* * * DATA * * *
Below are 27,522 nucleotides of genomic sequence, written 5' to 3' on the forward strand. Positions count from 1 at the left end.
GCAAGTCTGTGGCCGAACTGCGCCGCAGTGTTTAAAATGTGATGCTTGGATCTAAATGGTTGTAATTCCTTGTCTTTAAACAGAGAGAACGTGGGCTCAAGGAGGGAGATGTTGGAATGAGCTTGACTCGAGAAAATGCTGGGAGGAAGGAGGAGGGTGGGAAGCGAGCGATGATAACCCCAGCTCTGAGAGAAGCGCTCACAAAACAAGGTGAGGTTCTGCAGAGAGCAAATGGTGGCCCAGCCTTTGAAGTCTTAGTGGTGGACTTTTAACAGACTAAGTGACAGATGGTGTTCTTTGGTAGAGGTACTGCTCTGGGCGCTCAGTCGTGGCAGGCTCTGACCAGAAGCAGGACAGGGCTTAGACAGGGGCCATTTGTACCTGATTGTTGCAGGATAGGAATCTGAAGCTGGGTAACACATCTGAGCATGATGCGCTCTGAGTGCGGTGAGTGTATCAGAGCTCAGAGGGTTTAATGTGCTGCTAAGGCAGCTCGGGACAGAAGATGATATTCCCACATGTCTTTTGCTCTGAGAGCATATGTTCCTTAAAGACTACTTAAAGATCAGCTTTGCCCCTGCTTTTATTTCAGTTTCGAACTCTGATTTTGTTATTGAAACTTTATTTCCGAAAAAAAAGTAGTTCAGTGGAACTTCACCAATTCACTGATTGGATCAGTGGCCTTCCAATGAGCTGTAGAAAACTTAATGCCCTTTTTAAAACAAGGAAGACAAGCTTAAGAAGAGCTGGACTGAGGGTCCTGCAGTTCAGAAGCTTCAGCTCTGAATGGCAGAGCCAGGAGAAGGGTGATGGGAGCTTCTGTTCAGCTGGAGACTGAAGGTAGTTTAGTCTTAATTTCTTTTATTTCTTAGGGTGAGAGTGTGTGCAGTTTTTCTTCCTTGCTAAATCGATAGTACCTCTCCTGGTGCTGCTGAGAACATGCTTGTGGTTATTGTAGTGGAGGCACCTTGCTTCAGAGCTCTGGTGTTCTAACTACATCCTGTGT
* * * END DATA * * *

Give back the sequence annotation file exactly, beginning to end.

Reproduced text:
Below are 27,522 nucleotides of genomic sequence, written 5' to 3' on the forward strand. Positions count from 1 at the left end.
GCAAGTCTGTGGCCGAACTGCGCCGCAGTGTTTAAAATGTGATGCTTGGATCTAAATGGTTGTAATTCCTTGTCTTTAAACAGAGAGAACGTGGGCTCAAGGAGGGAGATGTTGGAATGAGCTTGACTCGAGAAAATGCTGGGAGGAAGGAGGAGGGTGGGAAGCGAGCGATGATAACCCCAGCTCTGAGAGAAGCGCTCACAAAACAAGGTGAGGTTCTGCAGAGAGCAAATGGTGGCCCAGCCTTTGAAGTCTTAGTGGTGGACTTTTAACAGACTAAGTGACAGATGGTGTTCTTTGGTAGAGGTACTGCTCTGGGCGCTCAGTCGTGGCAGGCTCTGACCAGAAGCAGGACAGGGCTTAGACAGGGGCCATTTGTACCTGATTGTTGCAGGATAGGAATCTGAAGCTGGGTAACACATCTGAGCATGATGCGCTCTGAGTGCGGTGAGTGTATCAGAGCTCAGAGGGTTTAATGTGCTGCTAAGGCAGCTCGGGACAGAAGATGATATTCCCACATGTCTTTTGCTCTGAGAGCATATGTTCCTTAAAGACTACTTAAAGATCAGCTTTGCCCCTGCTTTTATTTCAGTTTCGAACTCTGATTTTGTTATTGAAACTTTATTTCCGAAAAAAAAGTAGTTCAGTGGAACTTCACCAATTCACTGATTGGATCAGTGGCCTTCCAATGAGCTGTAGAAAACTTAATGCCCTTTTTAAAACAAGGAAGACAAGCTTAAGAAGAGCTGGACTGAGGGTCCTGCAGTTCAGAAGCTTCAGCTCTGAATGGCAGAGCCAGGAGAAGGGTGATGGGAGCTTCTGTTCAGCTGGAGACTGAAGGTAGTTTAGTCTTAATTTCTTTTATTTCTTAGGGTGAGAGTGTGTGCAGTTTTTCTTCCTTGCTAAATCGATAGTACCTCTCCTGGTGCTGCTGAGAACATGCTTGTGGTTATTGTAGTGGAGGCACCTTGCTTCAGAGCTCTGGTGTTCTAACTACATCCTGTGT